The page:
In Haddish’s picture-book debut, co-written by Nolen, a unicorn has a rough start trying to fit in at school.

Layla is a curious, free-spirited black unicorn with a coily mane and tail who loves spending summertime exploring Overlook Woods. When it is time for Layla to start going to school, though, she worries that she isn’t ready. Her guardian, Trevin Troll, assures her, “She ready.” At Unicornia, Layla’s attempt to join the other unicorns’ game is unsuccessful, and they call her “woodsy.” Layla tries dressing up with hair clips and sparkles, but this only makes things worse. Finally, when the class takes a field trip into the woods and the teacher has a mishap, Layla’s know-how and friendships with other forest dwellers get her frightened classmates back to school safely. Her friend Melvin Minoatur assures them that there’s no need to be afraid of the dark; when he met Layla, he learned “when something’s black, it’s really just where all the colors meet.” Readers will feel for Layla. While her problem fitting in at school is far from original, the details of her world make this a fresh take, a fun way to explore aspects of identity and culture (Layla feels like a stand-in for the Black actress/comedian, who often calls herself “the Last Black Unicorn”) or just to enjoy at surface level. The colorful, cartoon-style illustrations show refreshing diversity in the world of fantastical beings, and the striking black unicorn will do wonders for cultural perceptions of beauty. (This book was reviewed digitally.)

A winner on many levels. (Picture book. 3-8)

Pub Date: May 10, 2022

ISBN: 978-0-06-311387-9

Page Count: 32

Publisher: Harper/HarperCollins

Review Posted Online: April 22, 2022

Kirkus Reviews Issue: May 15, 2022

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A sweet, soft conversation starter and a charming gift.

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A paean to teachers and their surrogates everywhere.

This gentle ode to a teacher’s skill at inspiring, encouraging, and being a role model is spoken, presumably, from a child’s viewpoint. However, the voice could equally be that of an adult, because who can’t look back upon teachers or other early mentors who gave of themselves and offered their pupils so much? Indeed, some of the self-aware, self-assured expressions herein seem perhaps more realistic as uttered from one who’s already grown. Alternatively, readers won’t fail to note that this small book, illustrated with gentle soy-ink drawings and featuring an adult-child bear duo engaged in various sedentary and lively pursuits, could just as easily be about human parent- (or grandparent-) child pairs: some of the softly colored illustrations depict scenarios that are more likely to occur within a home and/or other family-oriented setting. Makes sense: aren’t parents and other close family members children’s first teachers? This duality suggests that the book might be best shared one-on-one between a nostalgic adult and a child who’s developed some self-confidence, having learned a thing or two from a parent, grandparent, older relative, or classroom instructor.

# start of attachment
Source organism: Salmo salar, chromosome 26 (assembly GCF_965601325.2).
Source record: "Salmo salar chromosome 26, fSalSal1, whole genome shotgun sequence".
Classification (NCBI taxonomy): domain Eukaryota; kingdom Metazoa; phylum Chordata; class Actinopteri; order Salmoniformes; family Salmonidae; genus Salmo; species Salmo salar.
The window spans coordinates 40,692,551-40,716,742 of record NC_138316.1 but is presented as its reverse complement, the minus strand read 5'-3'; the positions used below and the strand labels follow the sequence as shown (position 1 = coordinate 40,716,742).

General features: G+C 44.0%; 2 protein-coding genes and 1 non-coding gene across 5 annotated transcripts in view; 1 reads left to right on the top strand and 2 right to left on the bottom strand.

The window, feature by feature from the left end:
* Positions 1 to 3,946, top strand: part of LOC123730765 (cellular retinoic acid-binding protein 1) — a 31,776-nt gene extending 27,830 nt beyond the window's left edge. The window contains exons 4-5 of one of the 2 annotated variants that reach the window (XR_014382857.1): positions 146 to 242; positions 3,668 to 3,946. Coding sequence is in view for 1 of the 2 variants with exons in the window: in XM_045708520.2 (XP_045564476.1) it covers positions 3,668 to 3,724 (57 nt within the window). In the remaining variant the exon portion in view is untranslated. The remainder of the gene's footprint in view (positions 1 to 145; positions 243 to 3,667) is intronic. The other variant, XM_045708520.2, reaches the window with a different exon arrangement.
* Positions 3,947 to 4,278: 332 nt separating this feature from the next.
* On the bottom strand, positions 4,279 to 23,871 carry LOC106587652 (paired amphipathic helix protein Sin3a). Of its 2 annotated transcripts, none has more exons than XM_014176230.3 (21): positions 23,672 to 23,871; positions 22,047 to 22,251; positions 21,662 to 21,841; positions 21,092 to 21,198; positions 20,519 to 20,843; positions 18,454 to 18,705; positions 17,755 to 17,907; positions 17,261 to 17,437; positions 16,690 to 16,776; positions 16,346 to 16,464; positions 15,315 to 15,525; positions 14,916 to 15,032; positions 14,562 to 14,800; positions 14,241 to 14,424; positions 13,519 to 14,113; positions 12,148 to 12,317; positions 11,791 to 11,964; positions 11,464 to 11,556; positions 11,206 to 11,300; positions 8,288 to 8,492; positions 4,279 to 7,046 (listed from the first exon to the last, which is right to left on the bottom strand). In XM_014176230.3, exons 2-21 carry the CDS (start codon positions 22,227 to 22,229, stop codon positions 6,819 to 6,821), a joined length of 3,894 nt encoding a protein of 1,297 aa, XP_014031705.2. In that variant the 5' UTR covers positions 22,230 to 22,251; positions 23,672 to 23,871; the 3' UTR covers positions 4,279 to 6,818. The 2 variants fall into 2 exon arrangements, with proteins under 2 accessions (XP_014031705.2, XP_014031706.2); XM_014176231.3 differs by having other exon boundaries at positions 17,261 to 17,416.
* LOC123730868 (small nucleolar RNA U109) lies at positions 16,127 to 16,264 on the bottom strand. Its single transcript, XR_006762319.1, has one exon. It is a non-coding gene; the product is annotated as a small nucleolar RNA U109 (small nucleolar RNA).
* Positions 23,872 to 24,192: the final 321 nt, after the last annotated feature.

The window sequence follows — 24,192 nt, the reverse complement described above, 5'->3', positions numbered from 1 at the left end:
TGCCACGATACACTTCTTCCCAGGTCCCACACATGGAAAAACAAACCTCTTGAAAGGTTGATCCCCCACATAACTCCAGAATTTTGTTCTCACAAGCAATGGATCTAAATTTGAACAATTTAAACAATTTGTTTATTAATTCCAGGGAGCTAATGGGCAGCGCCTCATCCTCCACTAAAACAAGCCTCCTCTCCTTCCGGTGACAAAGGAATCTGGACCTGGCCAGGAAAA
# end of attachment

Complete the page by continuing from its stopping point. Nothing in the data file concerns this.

A sweet, soft conversation starter and a charming gift. (Picture book. 4-7)

Pub Date: March 1, 2017

ISBN: 978-1-943200-08-5

Page Count: 32

Publisher: Compendium

Review Posted Online: Dec. 14, 2016

Kirkus Reviews Issue: Jan. 1, 2017

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New parents of daughters will eat these up and perhaps pass on the lessons learned.


All the reasons why a daughter needs a mother.

Each spread features an adorable cartoon animal parent-child pair on the recto opposite a rhyming verse: “I’ll always support you in giving your all / in every endeavor, the big and the small, / and be there to catch you in case you should fall. / I hope you believe this is true.” A virtually identical book, Why a Daughter Needs a Dad, publishes simultaneously. Both address standing up for yourself and your values, laughing to ease troubles, being thankful, valuing friendship, persevering and dreaming big, being truthful, thinking through decisions, and being open to differences, among other topics. Though the sentiments/life lessons here and in the companion title are heartfelt and important, there are much better ways to deliver them. These books are likely to go right over children’s heads and developmental levels (especially with the rather advanced vocabulary); their parents are the more likely audience, and for them, the books provide some coaching in what kids need to hear. The two books are largely interchangeable, especially since there are so few references to mom or dad, but one spread in each book reverts to stereotype: Dad balances the two-wheeler, and mom helps with clothing and hair styles. Since the books are separate, it aids in customization for many families.

New parents of daughters will eat these up and perhaps pass on the lessons learned. (Picture book. 4-8, adult)

Pub Date: May 1, 2019

ISBN: 978-1-4926-6781-0

Page Count: 32

Publisher: Sourcebooks Jabberwocky

Review Posted Online: March 17, 2019

Kirkus Reviews Issue: April 1, 2019

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